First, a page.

Finding the right PhD studentships can take a lot of internet searching. Here are some recommendations for where you can find PhDs and some specific external organisations that offer studentships and Doctoral Training Partnerships. Refer to my PhD application tips and writing a research proposal once you have found suitable PhD programmes that suit you.
Find a PhD
Find a Phd is one of the largest databases that advertise PhD projects and programmes around the world. I found this website really helpful as you can filter down your search to exactly what you looking for based on subject area, location, institution and funded/self-funded. It really is a comprehensive database of loads of PhD’s on offer and there will be link to how you can apply to each PhD.
Medical Research Council
MRC provides many different types of opportunities for studentships and is one of the lead research councils to that offer funding for PhDs. MRC provide Doctoral Training Partnerships which fund doctoral training in a range of different areas in medicine and health. DTPs also allow for professional development to enhance key skills. Another opportunity provided by MRC are MRC industrial Collaborative Awards in Science and Engineering (iCASE) studentships which are tailored more towards industrial collaborations in science and engineering. Check the website for further information on which institutions are eligible and application processes. 2020 applications have been postponed for both of these programmes, therefore, the next programme start is for September/October 2021 with application deadlines in January 2021.
Economic and Social Research Council
ESRC are the UK’s largest funding organisation for research and postgraduate training in the economic and social sciences. They have 14 Doctoral Training Partnerships located across the UK and comprise of 73 institutions. My PhD is funded by one of the DTPs, the NINE DTP, which consists of 7 universities in Northern Ireland and North East, Newcastle University being one of them. They offer a stipend each year depending on the UKRI rate, and they cover tuition fees. They also provide extra funding for research costs. These DTP’s have certain pathways which your PhD research must fit into. Pathways range from Health, Wellbeing & Society to politics to linguistics to geography and many more so you are likely to find a stream that fits your research project. You first have to pick which university you want to do your PhD in, this can be based on location, the pathways that are on offer (as not all universities offer all pathways) and supervisors. You then apply using the ESRC DTP application form which your university must send to the ESRC panel. You will also have to apply to a PhD programme at your university as a formal procedure for you to be an applicant at your university. These DTPs allow you to come up with your own research project and write out a research proposal which is great if you have an idea in mind rather than being stuck doing a project that was developed by someone else like many PhDs.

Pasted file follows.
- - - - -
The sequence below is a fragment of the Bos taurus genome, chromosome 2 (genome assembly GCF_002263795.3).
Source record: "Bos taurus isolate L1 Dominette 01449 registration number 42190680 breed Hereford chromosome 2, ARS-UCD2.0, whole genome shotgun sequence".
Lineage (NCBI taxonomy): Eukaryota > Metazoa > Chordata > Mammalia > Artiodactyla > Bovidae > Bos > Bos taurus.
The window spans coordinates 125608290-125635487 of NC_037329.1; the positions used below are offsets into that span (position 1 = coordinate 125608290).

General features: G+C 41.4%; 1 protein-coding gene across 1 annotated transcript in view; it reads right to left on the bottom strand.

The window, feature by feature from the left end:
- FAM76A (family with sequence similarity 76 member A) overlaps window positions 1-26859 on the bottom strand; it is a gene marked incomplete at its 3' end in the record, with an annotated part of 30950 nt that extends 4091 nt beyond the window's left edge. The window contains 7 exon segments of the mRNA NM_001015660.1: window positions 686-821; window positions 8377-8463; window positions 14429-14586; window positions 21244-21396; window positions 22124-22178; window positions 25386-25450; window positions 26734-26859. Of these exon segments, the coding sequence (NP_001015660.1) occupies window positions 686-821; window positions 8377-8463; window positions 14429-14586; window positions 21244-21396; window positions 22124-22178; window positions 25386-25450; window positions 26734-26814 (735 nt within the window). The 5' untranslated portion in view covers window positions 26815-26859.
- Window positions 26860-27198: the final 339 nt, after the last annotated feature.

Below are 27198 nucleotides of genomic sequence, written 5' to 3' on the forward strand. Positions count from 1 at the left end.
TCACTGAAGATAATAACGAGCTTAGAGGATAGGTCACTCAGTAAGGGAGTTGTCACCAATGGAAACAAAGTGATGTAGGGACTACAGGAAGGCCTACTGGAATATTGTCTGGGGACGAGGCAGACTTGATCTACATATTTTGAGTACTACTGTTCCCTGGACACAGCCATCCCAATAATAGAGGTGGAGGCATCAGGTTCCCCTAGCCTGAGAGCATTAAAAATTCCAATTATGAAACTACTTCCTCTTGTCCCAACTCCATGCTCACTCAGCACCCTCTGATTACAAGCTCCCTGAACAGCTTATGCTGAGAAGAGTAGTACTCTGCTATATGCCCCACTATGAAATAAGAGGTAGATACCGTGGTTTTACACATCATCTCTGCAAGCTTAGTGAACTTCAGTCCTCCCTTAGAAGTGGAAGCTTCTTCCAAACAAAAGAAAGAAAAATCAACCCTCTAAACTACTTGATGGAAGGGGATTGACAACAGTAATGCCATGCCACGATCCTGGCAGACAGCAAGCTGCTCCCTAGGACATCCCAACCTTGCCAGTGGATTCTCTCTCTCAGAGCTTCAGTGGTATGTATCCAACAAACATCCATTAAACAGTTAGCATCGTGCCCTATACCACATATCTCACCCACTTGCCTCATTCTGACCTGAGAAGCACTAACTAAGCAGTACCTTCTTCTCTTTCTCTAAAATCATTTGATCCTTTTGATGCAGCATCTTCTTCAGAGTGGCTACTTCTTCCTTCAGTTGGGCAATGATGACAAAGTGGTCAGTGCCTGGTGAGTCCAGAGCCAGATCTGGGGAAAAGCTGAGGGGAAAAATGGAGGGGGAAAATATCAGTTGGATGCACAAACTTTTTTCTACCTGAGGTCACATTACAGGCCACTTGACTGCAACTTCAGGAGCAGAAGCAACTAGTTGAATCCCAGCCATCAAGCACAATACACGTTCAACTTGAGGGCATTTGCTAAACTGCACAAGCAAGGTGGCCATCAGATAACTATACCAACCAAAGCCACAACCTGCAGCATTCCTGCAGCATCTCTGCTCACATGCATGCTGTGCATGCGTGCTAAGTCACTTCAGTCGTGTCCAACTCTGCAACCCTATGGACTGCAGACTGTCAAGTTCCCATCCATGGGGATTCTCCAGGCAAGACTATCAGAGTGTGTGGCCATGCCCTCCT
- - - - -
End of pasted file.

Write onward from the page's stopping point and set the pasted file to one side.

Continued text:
ESRC DTPs are great because it provides full doctoral training with additional workshops, events and conferences that are organised for the DTP cohort. This is much more beneficial than just being a PhD student at your university as there are more extracurricular and professional development when you are part of a DTP. NINE DTP have autumn annual conferences which for my first year was held at Belfast University so it meant I could go to Belfast for 3 days fully paid for which was a great experience. We also have summer schools and many such events throughout the year so I definitely recommend having a look at ESRC DTPs. It is a very competitive award so looks great on your CV! The next deadline will be January 2021 for September 2021 start. Keep an eye out for the application opening date which will be around November 2020.
Wellcome Trust support researchers in funding for a variety of different PhD programmes ranging from biomedical science to population health to humanities and social sciences. They provide stipends, tuition fees covered and research funding to carry out any fieldwork etc and conference attendance. Check out their range of different schemes at different institutions in the UK or abroad opportunities available as well. Deadlines vary for each, so check beforehand and make a note of the deadlines.
The Francis Crick Institute
This biomedical research institute provides their own 4 year PhD programme taking place at one of their partner universities: UCL, Imperial or Kings. You will develop a research proposal during your first year with supervisors whilst also receiving a variety of training. There are opportunities for career development with work placements during the 2nd year and workshops throughout the PhD. If you are looking for a biomedical PhD programme with lots of support and professional development, whilst getting a stipend and tuition fees covered check Francis Crick out. They also run PhD studentships in partnership with Cancer research UK.
Check University Websites
Aside from all looking at all the organisations and PhD advertising platforms, I always recommend you check out individual university websites. They might be offering PhD studentships that aren’t advertised anywhere else.